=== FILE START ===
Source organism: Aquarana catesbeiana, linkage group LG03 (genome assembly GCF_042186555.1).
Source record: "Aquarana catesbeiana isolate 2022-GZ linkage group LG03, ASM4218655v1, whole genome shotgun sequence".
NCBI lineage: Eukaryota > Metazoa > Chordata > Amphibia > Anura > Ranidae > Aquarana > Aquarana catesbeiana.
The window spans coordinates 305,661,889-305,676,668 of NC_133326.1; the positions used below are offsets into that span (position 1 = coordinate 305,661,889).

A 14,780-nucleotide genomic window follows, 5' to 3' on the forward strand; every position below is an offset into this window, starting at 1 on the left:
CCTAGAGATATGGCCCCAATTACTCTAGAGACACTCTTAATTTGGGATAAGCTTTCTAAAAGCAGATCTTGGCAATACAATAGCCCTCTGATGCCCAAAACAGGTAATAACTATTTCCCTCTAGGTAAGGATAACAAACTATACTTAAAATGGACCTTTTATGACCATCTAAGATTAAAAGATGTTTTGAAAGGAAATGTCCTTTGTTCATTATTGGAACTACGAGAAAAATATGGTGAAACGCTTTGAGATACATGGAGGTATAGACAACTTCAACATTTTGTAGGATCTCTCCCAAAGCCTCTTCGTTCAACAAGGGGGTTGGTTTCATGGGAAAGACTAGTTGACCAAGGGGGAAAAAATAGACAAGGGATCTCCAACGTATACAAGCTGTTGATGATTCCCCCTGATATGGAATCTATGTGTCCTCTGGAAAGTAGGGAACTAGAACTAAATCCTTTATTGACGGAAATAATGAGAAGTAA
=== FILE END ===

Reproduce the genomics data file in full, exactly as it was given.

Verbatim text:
Source organism: Aquarana catesbeiana, linkage group LG03 (genome assembly GCF_042186555.1).
Source record: "Aquarana catesbeiana isolate 2022-GZ linkage group LG03, ASM4218655v1, whole genome shotgun sequence".
NCBI lineage: Eukaryota > Metazoa > Chordata > Amphibia > Anura > Ranidae > Aquarana > Aquarana catesbeiana.
The window spans coordinates 305,661,889-305,676,668 of NC_133326.1; the positions used below are offsets into that span (position 1 = coordinate 305,661,889).

A 14,780-nucleotide genomic window follows, 5' to 3' on the forward strand; every position below is an offset into this window, starting at 1 on the left:
CCTAGAGATATGGCCCCAATTACTCTAGAGACACTCTTAATTTGGGATAAGCTTTCTAAAAGCAGATCTTGGCAATACAATAGCCCTCTGATGCCCAAAACAGGTAATAACTATTTCCCTCTAGGTAAGGATAACAAACTATACTTAAAATGGACCTTTTATGACCATCTAAGATTAAAAGATGTTTTGAAAGGAAATGTCCTTTGTTCATTATTGGAACTACGAGAAAAATATGGTGAAACGCTTTGAGATACATGGAGGTATAGACAACTTCAACATTTTGTAGGATCTCTCCCAAAGCCTCTTCGTTCAACAAGGGGGTTGGTTTCATGGGAAAGACTAGTTGACCAAGGGGGAAAAAATAGACAAGGGATCTCCAACGTATACAAGCTGTTGATGATTCCCCCTGATATGGAATCTATGTGTCCTCTGGAAAGTAGGGAACTAGAACTAAATCCTTTATTGACGGAAATAATGAGAAGTAA